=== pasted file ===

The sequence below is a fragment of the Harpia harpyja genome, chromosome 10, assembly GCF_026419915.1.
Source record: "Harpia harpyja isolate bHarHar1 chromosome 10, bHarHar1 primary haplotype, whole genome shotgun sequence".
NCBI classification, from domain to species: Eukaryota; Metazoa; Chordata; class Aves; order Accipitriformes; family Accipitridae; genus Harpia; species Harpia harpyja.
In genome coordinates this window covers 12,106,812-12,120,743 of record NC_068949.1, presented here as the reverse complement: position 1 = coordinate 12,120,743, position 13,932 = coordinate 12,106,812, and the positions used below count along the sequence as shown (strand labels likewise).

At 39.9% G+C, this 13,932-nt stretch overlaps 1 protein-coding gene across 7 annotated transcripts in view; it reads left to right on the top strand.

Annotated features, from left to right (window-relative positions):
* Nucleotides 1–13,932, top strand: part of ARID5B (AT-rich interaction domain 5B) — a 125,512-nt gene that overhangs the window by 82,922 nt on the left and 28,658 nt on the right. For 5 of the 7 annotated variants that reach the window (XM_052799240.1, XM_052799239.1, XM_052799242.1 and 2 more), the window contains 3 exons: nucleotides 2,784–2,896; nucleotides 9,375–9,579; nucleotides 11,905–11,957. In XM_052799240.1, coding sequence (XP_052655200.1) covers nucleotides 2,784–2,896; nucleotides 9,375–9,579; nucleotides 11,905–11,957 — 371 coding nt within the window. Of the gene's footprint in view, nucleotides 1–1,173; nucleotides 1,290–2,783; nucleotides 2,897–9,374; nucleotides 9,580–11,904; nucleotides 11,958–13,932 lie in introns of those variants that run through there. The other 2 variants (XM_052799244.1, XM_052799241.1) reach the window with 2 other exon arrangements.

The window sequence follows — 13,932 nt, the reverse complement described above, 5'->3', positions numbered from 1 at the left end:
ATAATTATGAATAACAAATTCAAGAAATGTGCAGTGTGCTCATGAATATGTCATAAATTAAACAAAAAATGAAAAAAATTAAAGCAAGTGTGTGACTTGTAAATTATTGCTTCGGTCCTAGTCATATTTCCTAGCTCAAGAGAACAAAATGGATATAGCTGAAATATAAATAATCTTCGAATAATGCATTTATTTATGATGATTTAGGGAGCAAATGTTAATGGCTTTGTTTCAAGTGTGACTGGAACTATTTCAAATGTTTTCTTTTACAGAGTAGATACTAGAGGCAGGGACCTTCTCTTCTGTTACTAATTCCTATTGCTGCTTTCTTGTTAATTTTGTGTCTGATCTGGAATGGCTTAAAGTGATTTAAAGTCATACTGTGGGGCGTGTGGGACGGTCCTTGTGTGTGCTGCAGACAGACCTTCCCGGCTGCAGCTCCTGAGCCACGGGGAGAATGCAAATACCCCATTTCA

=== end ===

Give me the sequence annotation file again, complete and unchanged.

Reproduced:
The sequence below is a fragment of the Harpia harpyja genome, chromosome 10, assembly GCF_026419915.1.
Source record: "Harpia harpyja isolate bHarHar1 chromosome 10, bHarHar1 primary haplotype, whole genome shotgun sequence".
NCBI classification, from domain to species: Eukaryota; Metazoa; Chordata; class Aves; order Accipitriformes; family Accipitridae; genus Harpia; species Harpia harpyja.
In genome coordinates this window covers 12,106,812-12,120,743 of record NC_068949.1, presented here as the reverse complement: position 1 = coordinate 12,120,743, position 13,932 = coordinate 12,106,812, and the positions used below count along the sequence as shown (strand labels likewise).

At 39.9% G+C, this 13,932-nt stretch overlaps 1 protein-coding gene across 7 annotated transcripts in view; it reads left to right on the top strand.

Annotated features, from left to right (window-relative positions):
* Nucleotides 1–13,932, top strand: part of ARID5B (AT-rich interaction domain 5B) — a 125,512-nt gene that overhangs the window by 82,922 nt on the left and 28,658 nt on the right. For 5 of the 7 annotated variants that reach the window (XM_052799240.1, XM_052799239.1, XM_052799242.1 and 2 more), the window contains 3 exons: nucleotides 2,784–2,896; nucleotides 9,375–9,579; nucleotides 11,905–11,957. In XM_052799240.1, coding sequence (XP_052655200.1) covers nucleotides 2,784–2,896; nucleotides 9,375–9,579; nucleotides 11,905–11,957 — 371 coding nt within the window. Of the gene's footprint in view, nucleotides 1–1,173; nucleotides 1,290–2,783; nucleotides 2,897–9,374; nucleotides 9,580–11,904; nucleotides 11,958–13,932 lie in introns of those variants that run through there. The other 2 variants (XM_052799244.1, XM_052799241.1) reach the window with 2 other exon arrangements.

The window sequence follows — 13,932 nt, the reverse complement described above, 5'->3', positions numbered from 1 at the left end:
ATAATTATGAATAACAAATTCAAGAAATGTGCAGTGTGCTCATGAATATGTCATAAATTAAACAAAAAATGAAAAAAATTAAAGCAAGTGTGTGACTTGTAAATTATTGCTTCGGTCCTAGTCATATTTCCTAGCTCAAGAGAACAAAATGGATATAGCTGAAATATAAATAATCTTCGAATAATGCATTTATTTATGATGATTTAGGGAGCAAATGTTAATGGCTTTGTTTCAAGTGTGACTGGAACTATTTCAAATGTTTTCTTTTACAGAGTAGATACTAGAGGCAGGGACCTTCTCTTCTGTTACTAATTCCTATTGCTGCTTTCTTGTTAATTTTGTGTCTGATCTGGAATGGCTTAAAGTGATTTAAAGTCATACTGTGGGGCGTGTGGGACGGTCCTTGTGTGTGCTGCAGACAGACCTTCCCGGCTGCAGCTCCTGAGCCACGGGGAGAATGCAAATACCCCATTTCA